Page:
whether it is the stress and strain of modern life, or arises out of feelings of guilt, or whether it is a matter of economics or improved education cannot be determined with accuracy--but undoubtedly the emergent African is paying a penalty in neuroses and anxiety states quite unknown in years gone by (1).
Compounding this increased frequency of mental illness was the unavoidable
fact that colonial mental health care was largely a failure: "The asylums
in Africa did not offer effective treatment; most patients were unreachable,
and there was never sufficient staff to cater for anything more than their
physical needs" (1). In Algeria, as in many other European colonies,
most resources were directed towards opposing wars of independence waged
by the native populations.
This act alone may have increased the prevalence of mental illness amongst Europeans and Algerians alike.
Social and economic conditions had an irrefutable effect on mental health in colonial Africa, and shaped the theoretical frameworks of early ethnopsychiatry. From Carothers to Fanon, there was a move from body-centred physiological explanations to ethnopsychiatry that is rooted in broader social, historical and psychological factors. The ideological implications of this shift are such that Carothers's research was used as scientific justification for certain stereotypes of Africans, whereas Fanon's "sociogenic" theories constitute one of the most renowned polemics of the 1960s against colonialism available in medical literature.
Therefore, mental health in Africa was entrenched in the political economy of European colonization. The ethnopsychiatric theories of Carothers and Fanon demonstrate the essential images of Africans and their sicknesses which affected not just health care but many social and political interactions between European colonizers and African peoples. It has been argued that ethnopsychiatry as a field rose and fell in parallel with the history of colonial involvement in Africa, to be supplanted by the contemporary field of transcultural psychiatry. Indeed, by the 1960s many asylums for the mentally ill were relying on native forms of treatment, and Carothers's "frontal lobe" theories had grown into disrepute.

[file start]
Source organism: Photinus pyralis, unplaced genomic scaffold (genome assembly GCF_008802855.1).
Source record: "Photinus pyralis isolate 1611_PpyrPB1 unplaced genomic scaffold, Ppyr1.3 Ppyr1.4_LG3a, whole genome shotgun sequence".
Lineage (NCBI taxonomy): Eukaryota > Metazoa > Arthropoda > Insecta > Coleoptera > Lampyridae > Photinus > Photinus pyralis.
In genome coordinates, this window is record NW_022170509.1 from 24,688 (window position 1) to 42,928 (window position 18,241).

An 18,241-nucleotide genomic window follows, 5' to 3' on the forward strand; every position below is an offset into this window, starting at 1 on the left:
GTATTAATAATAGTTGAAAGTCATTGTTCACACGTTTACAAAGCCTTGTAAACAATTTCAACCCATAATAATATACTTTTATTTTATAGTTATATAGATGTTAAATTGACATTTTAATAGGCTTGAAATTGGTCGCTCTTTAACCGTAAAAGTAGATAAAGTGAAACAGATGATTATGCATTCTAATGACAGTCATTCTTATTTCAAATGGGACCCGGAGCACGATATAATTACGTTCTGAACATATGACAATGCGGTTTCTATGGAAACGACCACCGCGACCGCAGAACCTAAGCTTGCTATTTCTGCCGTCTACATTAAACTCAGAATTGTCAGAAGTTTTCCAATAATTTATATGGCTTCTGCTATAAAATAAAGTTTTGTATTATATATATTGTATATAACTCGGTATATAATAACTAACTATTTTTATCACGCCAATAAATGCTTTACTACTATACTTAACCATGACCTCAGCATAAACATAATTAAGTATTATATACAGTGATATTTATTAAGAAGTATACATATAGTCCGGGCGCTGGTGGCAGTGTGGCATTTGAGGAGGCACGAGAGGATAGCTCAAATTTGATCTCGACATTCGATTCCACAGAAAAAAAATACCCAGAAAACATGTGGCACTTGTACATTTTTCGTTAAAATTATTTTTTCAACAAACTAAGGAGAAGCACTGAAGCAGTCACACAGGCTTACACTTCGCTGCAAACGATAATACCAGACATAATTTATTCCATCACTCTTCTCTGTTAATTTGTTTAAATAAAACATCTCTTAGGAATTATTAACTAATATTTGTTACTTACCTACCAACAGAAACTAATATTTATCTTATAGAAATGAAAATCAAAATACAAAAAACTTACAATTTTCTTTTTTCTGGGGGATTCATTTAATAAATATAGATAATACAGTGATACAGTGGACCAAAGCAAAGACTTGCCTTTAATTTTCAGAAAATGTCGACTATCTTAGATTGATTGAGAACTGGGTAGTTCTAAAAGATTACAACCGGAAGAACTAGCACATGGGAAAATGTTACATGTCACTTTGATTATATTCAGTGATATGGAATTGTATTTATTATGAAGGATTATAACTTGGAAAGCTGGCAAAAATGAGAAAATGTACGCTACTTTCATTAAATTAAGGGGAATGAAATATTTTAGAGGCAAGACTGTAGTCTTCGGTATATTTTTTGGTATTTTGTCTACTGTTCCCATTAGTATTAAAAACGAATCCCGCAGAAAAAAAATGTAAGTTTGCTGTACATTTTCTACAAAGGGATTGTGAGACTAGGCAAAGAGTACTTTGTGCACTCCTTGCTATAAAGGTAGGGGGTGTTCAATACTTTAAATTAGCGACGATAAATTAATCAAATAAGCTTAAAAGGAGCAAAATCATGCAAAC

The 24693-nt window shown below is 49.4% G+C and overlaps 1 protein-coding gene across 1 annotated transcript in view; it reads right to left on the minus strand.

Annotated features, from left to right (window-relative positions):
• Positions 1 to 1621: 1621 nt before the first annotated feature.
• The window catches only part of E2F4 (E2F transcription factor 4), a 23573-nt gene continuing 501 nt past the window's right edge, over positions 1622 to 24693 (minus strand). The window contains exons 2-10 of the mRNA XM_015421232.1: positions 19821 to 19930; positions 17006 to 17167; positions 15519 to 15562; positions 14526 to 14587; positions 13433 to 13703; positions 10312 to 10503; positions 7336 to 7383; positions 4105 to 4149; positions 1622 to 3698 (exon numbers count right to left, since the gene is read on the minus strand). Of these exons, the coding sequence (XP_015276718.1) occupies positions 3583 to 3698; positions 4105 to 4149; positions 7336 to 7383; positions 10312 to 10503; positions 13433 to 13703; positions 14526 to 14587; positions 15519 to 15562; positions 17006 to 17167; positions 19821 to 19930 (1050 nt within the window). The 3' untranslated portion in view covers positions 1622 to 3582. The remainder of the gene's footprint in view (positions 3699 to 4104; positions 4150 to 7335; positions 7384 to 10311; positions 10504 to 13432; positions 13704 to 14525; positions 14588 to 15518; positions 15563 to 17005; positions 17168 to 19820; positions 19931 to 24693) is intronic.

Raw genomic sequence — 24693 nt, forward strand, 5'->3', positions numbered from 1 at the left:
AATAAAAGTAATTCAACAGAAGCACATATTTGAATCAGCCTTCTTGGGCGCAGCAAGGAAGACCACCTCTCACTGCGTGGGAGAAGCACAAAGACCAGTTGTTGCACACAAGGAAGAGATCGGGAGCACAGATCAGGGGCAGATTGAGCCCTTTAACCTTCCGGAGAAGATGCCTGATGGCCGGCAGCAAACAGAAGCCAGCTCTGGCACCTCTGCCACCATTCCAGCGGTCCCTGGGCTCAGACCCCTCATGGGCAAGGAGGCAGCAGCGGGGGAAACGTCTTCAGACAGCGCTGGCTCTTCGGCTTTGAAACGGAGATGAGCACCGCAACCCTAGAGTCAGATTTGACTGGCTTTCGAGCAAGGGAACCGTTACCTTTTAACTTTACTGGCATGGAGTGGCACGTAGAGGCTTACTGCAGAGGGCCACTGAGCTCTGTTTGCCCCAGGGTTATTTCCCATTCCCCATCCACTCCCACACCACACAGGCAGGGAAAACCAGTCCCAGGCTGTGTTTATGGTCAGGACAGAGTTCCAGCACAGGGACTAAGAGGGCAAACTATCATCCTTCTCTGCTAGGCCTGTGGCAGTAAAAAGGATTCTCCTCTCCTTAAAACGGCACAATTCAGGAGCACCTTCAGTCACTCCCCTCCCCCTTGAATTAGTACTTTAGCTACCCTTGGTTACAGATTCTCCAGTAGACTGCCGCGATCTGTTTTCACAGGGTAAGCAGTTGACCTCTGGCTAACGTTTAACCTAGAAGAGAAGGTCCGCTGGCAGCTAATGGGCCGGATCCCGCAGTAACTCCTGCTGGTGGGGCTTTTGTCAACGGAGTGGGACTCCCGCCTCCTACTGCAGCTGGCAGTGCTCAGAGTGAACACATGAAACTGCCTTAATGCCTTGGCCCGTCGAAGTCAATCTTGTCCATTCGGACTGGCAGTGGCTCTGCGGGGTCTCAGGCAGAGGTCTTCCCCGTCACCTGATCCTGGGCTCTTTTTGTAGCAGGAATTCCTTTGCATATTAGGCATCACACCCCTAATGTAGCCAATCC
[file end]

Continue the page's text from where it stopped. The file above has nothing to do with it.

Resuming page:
Today, the challenges of integrating western and indigenous theories of mental health are as difficult as ever, as in post-apartheid South Africa: "The racial integration of services poses challenges for culturally appropriate care.... There has been uneven development in understanding indigenous healing in South Africa, a factor which may be explained partly by continuing ideological tensions" (9). Thus, the historical legacy of ethnopsychiatry demonstrates that mental health care is far from ideologically neutral, where the cultural concerns of both health care provider and receiver must be balanced carefully.
1. McCulloch J. Colonial Psychiatry and "the African Mind." New York: Cambridge University Press; 1995.
2. Carothers JC. The African Mind in Health and Disease: A Study in Ethnopsychiatry. Geneva: World Health Organization; 1953.
3. McCulloch J. Black Soul White Artifact: Fanon's Clinical Psychology and Social Theory. New York: Cambridge University Press; 1983.
4. Prince R. John Colin D. Carothers (1903-1989) and African Colonial Psychiatry. Transcultural Psychiatric Research Review 33: 226-240; 1996.
5. Vaughan M. Idioms of madness: Zomba lunatic asylum, Nyasaland, in the Colonial Period. Journal of Southern African Studies 9: 218-238; 1983.
6. Fanon F. The Wretched of the Earth. Translation: C Farrington. New York: Grove Press; 1963.
7. Fanon F. Black Skin, White Masks. Translation: CL Markmann. New York: Grove Press; 1968.
8. Bhabha H. Remembering Fanon: Self, Psyche and the Colonial Condition. In: Williams P, Chrisman L, eds. Colonial Discourse and Post-Colonial Theory: A Reader. New York: Columbia Univerisity Press;1986: 112-124.
9. Swartz L. Culture and mental health in the rainbow nation: transcultural psychiatry in a changing South Africa. Transcultural Psychiatric Research Review 33: 119-136; 1996.
Nicholas J. Carson received his BA in English Literature from McGill University (Montreal, Quebec, Canada) in 1996. His honors thesis in cultural studies examined American prison literature of the 1960s. He also studied post-colonial theory and medical history within McGill's Department of African Studies. Nicholas is currently a second year student in McGill University's Faculty of Medicine.
Copyright © 1997 by MJM